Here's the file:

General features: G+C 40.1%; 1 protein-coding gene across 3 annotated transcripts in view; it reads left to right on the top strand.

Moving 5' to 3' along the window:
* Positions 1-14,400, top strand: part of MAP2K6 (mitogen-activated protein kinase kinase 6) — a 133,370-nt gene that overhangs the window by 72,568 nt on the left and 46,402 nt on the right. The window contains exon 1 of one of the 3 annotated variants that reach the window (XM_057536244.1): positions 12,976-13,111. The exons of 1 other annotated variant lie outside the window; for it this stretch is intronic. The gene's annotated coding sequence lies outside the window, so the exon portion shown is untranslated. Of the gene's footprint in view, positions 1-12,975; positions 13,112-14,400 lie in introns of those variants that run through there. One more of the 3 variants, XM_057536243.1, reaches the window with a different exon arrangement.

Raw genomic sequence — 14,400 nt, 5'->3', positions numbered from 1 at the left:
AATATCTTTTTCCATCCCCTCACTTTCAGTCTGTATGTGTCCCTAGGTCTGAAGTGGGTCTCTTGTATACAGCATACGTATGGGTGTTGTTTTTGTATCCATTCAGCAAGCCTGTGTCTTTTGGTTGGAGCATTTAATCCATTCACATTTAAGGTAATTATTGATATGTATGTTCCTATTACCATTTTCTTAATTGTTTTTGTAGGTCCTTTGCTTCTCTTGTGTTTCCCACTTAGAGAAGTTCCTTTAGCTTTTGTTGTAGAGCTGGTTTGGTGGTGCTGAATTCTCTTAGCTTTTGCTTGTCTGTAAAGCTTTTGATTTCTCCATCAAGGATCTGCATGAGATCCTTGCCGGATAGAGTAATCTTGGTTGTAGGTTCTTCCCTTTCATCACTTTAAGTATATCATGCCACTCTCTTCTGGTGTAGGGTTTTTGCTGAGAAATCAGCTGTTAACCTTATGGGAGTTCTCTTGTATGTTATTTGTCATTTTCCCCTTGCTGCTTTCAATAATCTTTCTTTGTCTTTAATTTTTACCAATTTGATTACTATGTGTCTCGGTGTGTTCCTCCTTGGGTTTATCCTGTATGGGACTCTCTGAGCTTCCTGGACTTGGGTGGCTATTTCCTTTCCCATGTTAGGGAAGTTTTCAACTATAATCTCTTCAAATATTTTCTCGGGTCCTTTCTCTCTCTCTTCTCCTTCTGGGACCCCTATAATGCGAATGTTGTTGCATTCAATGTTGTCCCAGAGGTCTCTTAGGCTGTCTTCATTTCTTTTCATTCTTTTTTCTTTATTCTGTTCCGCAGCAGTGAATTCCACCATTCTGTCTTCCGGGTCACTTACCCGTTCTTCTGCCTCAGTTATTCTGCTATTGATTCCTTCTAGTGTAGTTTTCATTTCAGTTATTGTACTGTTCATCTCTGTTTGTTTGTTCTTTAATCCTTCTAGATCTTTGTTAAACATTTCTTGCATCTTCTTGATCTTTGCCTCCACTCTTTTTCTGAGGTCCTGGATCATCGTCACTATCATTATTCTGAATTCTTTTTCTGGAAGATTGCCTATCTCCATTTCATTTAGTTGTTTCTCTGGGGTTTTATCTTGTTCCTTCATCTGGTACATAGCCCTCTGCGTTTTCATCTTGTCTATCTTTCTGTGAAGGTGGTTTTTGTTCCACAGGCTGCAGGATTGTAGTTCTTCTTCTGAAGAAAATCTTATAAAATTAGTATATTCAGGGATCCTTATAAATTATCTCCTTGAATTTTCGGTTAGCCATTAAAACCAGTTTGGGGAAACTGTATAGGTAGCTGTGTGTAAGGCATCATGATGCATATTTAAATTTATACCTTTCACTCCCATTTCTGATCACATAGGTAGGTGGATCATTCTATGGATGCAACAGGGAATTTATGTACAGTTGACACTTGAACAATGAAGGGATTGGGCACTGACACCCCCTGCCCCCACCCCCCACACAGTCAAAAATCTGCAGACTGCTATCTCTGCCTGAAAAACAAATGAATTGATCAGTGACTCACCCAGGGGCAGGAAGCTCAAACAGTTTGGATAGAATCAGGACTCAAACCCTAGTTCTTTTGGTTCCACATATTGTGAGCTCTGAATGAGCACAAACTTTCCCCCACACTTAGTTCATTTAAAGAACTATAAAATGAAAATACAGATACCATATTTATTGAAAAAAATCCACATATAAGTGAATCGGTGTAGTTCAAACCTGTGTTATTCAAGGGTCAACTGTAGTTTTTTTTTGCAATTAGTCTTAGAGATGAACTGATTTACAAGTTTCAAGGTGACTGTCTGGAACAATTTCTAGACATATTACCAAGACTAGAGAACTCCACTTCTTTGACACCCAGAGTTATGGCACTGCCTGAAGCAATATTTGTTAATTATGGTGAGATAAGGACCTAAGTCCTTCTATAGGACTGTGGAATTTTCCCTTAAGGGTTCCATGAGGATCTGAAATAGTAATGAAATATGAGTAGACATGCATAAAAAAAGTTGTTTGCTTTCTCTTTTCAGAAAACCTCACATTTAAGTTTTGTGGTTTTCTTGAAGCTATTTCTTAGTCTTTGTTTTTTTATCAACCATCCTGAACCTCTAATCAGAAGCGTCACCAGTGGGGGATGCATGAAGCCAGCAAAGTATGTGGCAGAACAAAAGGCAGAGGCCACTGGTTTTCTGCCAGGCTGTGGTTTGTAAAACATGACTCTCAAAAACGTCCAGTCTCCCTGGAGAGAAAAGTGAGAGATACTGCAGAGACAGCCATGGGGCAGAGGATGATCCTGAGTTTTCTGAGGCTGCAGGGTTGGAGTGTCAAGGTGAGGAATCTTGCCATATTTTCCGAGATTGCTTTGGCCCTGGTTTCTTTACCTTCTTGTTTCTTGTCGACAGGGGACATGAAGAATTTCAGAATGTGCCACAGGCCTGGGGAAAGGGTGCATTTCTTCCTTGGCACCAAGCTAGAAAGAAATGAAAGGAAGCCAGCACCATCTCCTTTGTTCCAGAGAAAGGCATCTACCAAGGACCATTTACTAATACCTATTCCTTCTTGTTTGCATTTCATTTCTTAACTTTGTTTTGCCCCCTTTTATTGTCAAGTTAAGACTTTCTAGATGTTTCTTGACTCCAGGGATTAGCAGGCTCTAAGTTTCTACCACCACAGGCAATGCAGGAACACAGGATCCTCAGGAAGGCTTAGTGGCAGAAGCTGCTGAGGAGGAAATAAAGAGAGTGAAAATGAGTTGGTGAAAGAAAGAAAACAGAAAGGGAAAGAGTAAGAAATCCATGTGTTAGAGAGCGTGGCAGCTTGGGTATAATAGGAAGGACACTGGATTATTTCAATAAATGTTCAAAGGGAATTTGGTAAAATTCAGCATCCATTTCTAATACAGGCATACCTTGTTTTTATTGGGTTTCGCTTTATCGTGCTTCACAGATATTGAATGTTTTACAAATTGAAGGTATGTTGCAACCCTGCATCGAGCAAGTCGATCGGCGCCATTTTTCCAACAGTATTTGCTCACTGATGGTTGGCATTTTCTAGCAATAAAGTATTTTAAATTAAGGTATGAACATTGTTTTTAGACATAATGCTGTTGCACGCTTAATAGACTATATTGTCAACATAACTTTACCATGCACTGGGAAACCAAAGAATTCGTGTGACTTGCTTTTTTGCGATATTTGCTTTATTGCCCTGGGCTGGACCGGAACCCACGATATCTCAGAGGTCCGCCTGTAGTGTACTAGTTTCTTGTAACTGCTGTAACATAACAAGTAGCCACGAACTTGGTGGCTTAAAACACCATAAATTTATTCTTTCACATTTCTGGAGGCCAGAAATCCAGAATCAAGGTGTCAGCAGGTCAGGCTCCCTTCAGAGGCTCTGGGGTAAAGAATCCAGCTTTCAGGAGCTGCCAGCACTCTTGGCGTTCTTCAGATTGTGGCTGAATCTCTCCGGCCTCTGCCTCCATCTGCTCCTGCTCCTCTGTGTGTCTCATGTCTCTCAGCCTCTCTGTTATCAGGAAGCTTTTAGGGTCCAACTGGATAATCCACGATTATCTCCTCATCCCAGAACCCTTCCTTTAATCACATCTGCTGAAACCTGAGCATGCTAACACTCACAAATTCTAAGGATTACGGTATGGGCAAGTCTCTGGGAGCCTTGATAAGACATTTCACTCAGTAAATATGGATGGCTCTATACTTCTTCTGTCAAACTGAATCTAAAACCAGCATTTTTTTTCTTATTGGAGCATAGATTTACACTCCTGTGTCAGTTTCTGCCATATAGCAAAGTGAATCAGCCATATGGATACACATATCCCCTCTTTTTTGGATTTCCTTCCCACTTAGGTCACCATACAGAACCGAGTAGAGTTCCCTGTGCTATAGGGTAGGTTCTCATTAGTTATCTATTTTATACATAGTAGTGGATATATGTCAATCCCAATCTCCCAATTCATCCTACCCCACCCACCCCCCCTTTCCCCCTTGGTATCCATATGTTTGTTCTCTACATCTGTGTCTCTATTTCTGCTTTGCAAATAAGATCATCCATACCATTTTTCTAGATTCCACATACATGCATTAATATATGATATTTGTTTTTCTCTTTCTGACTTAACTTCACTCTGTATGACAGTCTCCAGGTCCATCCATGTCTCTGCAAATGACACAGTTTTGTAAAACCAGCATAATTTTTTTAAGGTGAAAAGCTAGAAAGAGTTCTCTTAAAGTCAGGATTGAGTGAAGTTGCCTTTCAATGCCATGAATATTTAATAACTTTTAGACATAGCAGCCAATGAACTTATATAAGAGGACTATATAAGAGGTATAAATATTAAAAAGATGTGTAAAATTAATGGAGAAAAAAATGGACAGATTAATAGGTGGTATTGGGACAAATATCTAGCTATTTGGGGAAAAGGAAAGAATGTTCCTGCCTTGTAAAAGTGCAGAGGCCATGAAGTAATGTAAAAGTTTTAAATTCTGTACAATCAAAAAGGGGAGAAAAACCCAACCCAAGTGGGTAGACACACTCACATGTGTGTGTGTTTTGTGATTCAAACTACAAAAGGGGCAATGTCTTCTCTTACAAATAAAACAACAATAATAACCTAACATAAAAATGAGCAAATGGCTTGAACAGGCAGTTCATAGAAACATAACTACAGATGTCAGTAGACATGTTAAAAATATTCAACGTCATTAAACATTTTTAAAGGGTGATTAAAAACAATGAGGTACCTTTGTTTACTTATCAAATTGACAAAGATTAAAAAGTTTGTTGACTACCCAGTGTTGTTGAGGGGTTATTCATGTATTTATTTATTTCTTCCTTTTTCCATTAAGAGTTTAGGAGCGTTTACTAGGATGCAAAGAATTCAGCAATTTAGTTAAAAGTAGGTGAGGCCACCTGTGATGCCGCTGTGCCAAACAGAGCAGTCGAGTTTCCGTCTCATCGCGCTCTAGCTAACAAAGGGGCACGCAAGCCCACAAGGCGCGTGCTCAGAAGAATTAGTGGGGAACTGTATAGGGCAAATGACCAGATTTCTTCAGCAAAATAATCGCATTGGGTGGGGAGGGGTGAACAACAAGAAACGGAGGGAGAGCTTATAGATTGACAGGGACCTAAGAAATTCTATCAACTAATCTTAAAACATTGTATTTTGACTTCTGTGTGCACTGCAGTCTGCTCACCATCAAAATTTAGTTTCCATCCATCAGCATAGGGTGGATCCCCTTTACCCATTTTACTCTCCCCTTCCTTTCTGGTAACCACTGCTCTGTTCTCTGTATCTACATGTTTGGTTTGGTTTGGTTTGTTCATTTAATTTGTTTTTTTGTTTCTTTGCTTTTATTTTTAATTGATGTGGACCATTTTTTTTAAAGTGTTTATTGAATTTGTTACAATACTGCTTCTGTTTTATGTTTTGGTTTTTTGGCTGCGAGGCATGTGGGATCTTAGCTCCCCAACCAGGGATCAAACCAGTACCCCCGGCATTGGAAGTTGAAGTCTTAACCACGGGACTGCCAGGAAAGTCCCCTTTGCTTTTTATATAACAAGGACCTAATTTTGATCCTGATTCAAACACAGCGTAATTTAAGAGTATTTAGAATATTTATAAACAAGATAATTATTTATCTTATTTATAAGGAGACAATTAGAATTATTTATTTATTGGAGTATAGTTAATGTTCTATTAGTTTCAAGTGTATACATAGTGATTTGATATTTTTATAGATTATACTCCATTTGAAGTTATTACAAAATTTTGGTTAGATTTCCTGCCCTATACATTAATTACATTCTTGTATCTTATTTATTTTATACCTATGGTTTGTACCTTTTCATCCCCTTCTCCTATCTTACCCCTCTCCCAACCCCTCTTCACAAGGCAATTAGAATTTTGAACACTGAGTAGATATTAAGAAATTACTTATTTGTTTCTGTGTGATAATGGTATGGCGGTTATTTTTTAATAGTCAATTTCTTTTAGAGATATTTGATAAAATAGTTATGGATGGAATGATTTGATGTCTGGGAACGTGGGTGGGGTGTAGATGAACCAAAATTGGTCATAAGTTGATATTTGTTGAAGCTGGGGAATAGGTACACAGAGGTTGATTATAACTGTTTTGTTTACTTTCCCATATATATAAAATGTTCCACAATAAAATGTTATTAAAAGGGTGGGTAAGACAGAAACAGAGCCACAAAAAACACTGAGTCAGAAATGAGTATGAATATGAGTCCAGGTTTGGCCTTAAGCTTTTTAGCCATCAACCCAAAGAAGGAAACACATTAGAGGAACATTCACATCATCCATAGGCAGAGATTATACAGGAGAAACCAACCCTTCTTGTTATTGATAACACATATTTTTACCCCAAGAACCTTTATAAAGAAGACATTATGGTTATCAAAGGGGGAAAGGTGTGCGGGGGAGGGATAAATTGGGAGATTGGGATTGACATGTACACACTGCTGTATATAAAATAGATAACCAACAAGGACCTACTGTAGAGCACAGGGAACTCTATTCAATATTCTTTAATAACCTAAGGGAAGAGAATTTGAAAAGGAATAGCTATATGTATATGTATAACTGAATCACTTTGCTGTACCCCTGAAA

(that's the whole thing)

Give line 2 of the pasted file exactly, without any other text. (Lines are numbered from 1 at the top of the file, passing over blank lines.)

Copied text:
Moving 5' to 3' along the window: